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Monday, 9 December 2013

Singapore downplaying university degrees; bus death triggers riot

Downplaying varsity degrees

With thousands of unemployed graduates, the government plans to cap campus enrolment.

IT is clearer now why the government had been discouraging Singaporeans from depending too much on university degrees.

The reason is that the pool of unemployed graduates is expanding in this wealthy city, despite a general shortage of workers.

Almost by the week, new cases are being reported about well-educated professionals struggling to find jobs or being retrenched.

The latest example: A 29-year-old accountancy and finance graduate wrote of his failed job hunt for two years, saying: “I am deeply worried.”

Posted on a website,, which helps unemployed professionals, his is one of many such tales, including the following:

> A 51-year-old jobless graduate who earned S$4,000 (RM10,133) per month said he might have to become a security guard. “On some nights, I would wake up breaking out in cold sweat and worrying about my future.”

> A 28-year-old arts graduate has been jobless for one year, surviving on her savings.

> A 35-year-old Malay graduate ex-teacher and single mum is jobless and going homeless soon.

> A jobless 47-year-old graduate had only one offer in seven months – for a S$6 (RM15)-an-hour temp position.

> A 35-year-old jobless graduate and mum of two kids surviving on her security guard husband’s salary and with less than S$10 (RM25.30) in the bank.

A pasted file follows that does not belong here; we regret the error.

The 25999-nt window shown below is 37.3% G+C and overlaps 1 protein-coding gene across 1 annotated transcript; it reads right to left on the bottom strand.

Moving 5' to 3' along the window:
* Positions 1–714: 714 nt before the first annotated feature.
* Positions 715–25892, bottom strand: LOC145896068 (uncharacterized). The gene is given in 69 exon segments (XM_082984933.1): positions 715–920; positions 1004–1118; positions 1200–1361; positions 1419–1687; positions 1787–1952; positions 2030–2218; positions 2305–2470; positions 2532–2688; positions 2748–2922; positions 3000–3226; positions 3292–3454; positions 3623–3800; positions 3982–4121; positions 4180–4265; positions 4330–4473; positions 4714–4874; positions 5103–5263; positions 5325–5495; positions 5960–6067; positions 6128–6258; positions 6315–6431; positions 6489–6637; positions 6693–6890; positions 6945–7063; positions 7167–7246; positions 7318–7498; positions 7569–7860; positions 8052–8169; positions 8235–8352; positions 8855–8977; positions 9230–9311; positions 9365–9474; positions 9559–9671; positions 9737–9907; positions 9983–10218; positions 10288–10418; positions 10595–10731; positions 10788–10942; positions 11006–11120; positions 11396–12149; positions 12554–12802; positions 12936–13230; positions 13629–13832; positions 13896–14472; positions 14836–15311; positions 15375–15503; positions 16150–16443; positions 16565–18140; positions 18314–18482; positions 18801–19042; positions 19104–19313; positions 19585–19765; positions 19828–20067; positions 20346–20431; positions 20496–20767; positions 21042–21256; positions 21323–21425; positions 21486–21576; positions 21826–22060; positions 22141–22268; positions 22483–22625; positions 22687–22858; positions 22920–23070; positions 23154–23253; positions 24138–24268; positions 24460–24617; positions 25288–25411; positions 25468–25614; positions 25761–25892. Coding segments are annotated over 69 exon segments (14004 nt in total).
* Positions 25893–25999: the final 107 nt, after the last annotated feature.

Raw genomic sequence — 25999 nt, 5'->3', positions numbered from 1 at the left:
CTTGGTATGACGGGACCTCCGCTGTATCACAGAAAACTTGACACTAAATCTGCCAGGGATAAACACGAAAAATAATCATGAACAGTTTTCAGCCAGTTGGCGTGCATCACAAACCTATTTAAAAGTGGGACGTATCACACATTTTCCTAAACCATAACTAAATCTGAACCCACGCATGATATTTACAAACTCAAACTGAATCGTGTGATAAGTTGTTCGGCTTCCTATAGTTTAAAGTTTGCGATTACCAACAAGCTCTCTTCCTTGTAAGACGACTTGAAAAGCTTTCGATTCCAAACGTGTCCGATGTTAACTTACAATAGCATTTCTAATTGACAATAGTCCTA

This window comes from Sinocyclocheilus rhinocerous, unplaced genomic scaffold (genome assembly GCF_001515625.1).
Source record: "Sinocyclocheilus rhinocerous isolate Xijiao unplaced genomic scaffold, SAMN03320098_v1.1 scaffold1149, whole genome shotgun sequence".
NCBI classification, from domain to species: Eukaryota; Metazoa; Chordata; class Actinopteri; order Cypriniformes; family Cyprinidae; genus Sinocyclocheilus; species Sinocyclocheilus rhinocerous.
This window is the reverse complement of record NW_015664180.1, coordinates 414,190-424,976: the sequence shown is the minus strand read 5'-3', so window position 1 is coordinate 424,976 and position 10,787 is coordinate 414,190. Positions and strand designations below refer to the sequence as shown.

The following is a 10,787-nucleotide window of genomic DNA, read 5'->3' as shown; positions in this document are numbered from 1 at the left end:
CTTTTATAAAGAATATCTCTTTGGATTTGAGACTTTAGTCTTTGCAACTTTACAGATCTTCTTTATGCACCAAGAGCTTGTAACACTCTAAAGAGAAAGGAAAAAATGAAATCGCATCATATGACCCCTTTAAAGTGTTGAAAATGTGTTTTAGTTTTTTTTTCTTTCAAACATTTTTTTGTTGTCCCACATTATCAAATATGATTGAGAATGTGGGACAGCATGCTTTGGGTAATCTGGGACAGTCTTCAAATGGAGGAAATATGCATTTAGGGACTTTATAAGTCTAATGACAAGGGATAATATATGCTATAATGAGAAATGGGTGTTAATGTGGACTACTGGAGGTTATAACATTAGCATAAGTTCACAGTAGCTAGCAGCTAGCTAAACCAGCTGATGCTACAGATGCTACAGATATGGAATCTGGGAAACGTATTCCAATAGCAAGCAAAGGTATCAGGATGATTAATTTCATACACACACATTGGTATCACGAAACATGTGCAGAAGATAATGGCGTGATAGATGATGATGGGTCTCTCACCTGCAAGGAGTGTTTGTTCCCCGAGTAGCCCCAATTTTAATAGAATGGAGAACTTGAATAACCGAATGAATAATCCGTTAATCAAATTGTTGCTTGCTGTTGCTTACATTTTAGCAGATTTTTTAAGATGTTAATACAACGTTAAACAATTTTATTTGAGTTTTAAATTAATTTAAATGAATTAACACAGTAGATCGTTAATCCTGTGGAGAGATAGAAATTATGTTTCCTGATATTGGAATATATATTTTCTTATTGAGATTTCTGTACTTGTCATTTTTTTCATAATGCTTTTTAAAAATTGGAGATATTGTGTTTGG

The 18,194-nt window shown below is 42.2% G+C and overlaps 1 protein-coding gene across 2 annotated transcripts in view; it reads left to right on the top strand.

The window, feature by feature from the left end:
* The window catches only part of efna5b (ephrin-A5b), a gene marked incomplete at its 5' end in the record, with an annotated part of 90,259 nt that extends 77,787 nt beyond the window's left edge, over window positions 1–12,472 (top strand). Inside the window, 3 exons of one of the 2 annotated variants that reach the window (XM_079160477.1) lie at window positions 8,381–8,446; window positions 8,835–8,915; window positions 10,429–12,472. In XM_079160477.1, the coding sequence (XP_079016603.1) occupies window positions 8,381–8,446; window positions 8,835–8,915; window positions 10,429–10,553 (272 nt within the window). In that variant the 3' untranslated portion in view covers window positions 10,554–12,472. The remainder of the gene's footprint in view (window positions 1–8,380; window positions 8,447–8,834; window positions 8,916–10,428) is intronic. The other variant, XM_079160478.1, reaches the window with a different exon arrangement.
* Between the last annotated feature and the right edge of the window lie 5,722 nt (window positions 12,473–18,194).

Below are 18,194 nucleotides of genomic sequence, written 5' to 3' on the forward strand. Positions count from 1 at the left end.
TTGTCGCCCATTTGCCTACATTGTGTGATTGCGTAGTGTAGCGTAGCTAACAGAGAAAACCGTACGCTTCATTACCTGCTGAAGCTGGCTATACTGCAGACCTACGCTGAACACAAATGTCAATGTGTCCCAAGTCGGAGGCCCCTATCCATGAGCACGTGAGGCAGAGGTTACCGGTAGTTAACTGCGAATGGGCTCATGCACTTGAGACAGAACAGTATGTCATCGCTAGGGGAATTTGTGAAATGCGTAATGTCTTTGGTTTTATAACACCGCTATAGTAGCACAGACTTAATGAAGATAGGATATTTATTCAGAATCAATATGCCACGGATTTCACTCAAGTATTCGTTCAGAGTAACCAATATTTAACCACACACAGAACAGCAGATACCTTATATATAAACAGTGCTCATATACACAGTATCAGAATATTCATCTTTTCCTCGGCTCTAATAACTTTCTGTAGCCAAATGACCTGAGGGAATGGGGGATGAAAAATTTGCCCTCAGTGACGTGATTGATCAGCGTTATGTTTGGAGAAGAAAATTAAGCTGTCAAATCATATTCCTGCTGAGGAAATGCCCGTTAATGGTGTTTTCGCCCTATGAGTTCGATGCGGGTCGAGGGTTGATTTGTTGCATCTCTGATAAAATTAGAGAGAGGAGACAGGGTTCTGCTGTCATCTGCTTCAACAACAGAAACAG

There are others, all of which make sad reading, pointing to a deterioration of life quality for many middle-class Singaporeans as bosses prefer to hire “cheap” foreign workers.

The situation could worsen in the near future with nearly 10,000 graduates coming on-stream from seven local universities every year, seeking work.

According to the United Nations Educational, Scientific and Cultural Organisation (Unesco) recently, a further 18,000 Singaporeans were studying in foreign universities – half of them in Australia.

Unemployment among the highly educated has risen from 3.3% to 3.6% in the first half of 2013, worse than the national average of 2.1%.

Actually, Singapore is not unique. Countries in the developed West, too, suffer from rising graduate unemployment – with one exception.

Unlike these countries, densely populated Singapore openly promotes immigration. Last year it admitted another 27,000 “foreign talents”.

Unable to create enough meaningful jobs, the government is doing the next best thing – downsizing the Singaporean ambition for higher education.

Several Cabinet ministers recently began to talk down the importance of a university degree.

Education Minister Heng Swee Keat said that paper qualification is not the only route to success.

And National Development Mi­­nister Khaw Boon Wan sparked controversy when he said: “You own a degree, but so what? You can’t eat it. If that cannot give you a good life, a good job, it is meaningless.”

Earlier, a Wikileaks document revealed a government decision to keep the local university population from increasing too much.

It quoted a senior Education Ministry official as saying that the government had no plan to encourage more students to go for university studies.

The campus enrolment rate would be capped at the current 20%-25% of total Singapore students. The labour market, she added, did not need more graduates.

That report came as a shock to Singaporeans who worship higher education as a god of success.

It led to speculation that the government is doing it to bring in foreign graduates en masse, since it is cheaper and faster than to produce them at home.

Given past records, this is unlikely to be the whole truth. The government has always given priority to developing Singaporeans to play an economic role.

To economists, however, there are wider fundamental reasons for it. The demise of the manufacturing era has significantly altered the job market.